NCAA Board of Governors Announces Support for College Athlete Name, Image, and Likeness Compensation

NCAA Board of Governors Announces Support for College Athlete Name, Image, and Likeness Compensation

The NCAA announced today that its Board of Governors voted in support of a working group’s report and recommendations to allow NCAA college athletes to be compensated for the use of their names, images, and likenesses (“NIL”).  With this support, the three NCAA divisions will now move forward with drafting revised NIL legislative proposals for

Florida and Colorado Pass College Athlete Name, Image, and Likeness Bills; NCAA Says its Timeline for Proposing Changes to its Bylaws is Still on Track

Florida and Colorado Pass College Athlete Name, Image, and Likeness Bills; NCAA Says its Timeline for Proposing Changes to its Bylaws is Still on Track

Although the coronavirus has forced state legislatures to focus on bigger issues, bills in Colorado and Florida that will allows college athletes in those states to profit from their names, images, and likenesses (NILs) continued to move forward. In Colorado, the governor signed that state’s NIL bill into law on March 20, 2020.  The state

Mit Winter’s Analysis of NAIA Proposal to Allow College Athletes to be Paid for Endorsement Deals is Discussed in Athletic Business Article

Mit Winter’s Analysis of NAIA Proposal to Allow College Athletes to be Paid for Endorsement Deals is Discussed in Athletic Business Article

An Athletic Business article quotes highlights from Mit Winter’s blog post on the NAIA’s recent proposal to allow NAIA college athletes to be paid for the use of their name, image and likeness (NIL). “Kennyhertz Perry suggests that the NAIA proposal goes further — by allowing NAIA athletes to be paid for the use of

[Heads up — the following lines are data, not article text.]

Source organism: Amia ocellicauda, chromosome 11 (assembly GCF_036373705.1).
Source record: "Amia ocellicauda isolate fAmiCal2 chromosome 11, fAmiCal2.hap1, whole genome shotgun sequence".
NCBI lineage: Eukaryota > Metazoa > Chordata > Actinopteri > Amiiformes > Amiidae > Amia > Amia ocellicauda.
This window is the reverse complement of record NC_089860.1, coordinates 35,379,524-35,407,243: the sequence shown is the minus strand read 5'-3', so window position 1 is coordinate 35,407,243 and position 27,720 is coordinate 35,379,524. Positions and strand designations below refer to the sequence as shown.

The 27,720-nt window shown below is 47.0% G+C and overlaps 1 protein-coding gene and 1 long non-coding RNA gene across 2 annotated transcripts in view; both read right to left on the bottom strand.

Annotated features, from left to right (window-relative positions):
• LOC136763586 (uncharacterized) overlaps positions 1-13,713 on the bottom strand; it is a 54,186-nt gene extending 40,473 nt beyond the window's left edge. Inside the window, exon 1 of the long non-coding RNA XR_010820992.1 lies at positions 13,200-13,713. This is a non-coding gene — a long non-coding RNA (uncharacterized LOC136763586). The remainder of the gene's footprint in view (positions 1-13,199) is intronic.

NAIA Proposes Amendments to its Bylaws That Will Allow College Athletes to Be Paid for Endorsing Products and Making Appearances

NAIA Proposes Amendments to  its Bylaws That Will Allow College Athletes to Be Paid for Endorsing Products and Making Appearances

While the NCAA moves slowly toward proposing bylaws that would allow college athletes to be compensated for the use of their names, images, and likenesses (“NILs”), another major college athletics governing body, the NAIA, has already released a proposal of its own.  And not only has the NAIA moved faster than the NCAA, its proposal

Colorado and New Jersey Move Closer to Enacting College Athlete Name, Image, and Likeness Laws

Colorado and New Jersey Move Closer to Enacting College Athlete Name, Image, and Likeness Laws

California’s status as the only state to pass and enact a college athlete name, image, and likeness (NIL) bill may soon be changing. Colorado is now one step away from becoming the second state to enact a law that would permit college athletes to be paid for the use of their NILs.  On Wednesday, the

Mit Winter is Featured In Articles Discussing The University of Kansas’s Alleged NCAA Violations

Mit Winter is Featured In Articles Discussing The University of Kansas’s Alleged NCAA Violations

There have been ongoing discussions about the NCAA allegations towards the University of Kansas relating to the recruitment of men’s basketball players. The University recently submitted it’s response to the allegations.  Our own sports attorney Mit Winter is featured discussing the timeline of this case in a Lawrence Journal World article. “Mit Winter, a Kansas

Mit Winter Mentioned in LJWorld Article on College Athlete Compensation

Mit Winter Mentioned in LJWorld Article on College Athlete Compensation

On Wednesday, higher education leaders testified in the state of Kansas in support of a bill to allow college athletes to be paid for the use of their names, images and likenesses. Kennyhertz Perry’s sports attorney Mit Winter, who is well versed in the topic is mentioned in the Lawrence Journal World article. “Kansas is

List of States with Pending College Athlete Name, Image, and Likeness Legislation Has Grown to Twenty-Two

List of States with Pending College Athlete Name, Image, and Likeness Legislation Has Grown to Twenty-Two

As states’ 2020 legislative sessions continue to open, state legislators continue to file new college athletes name, image, and likeness bills similar to the bill that was passed in California last year.  These laws would allow college athletes in the relevant states to be paid by third parties for the use of their names, images,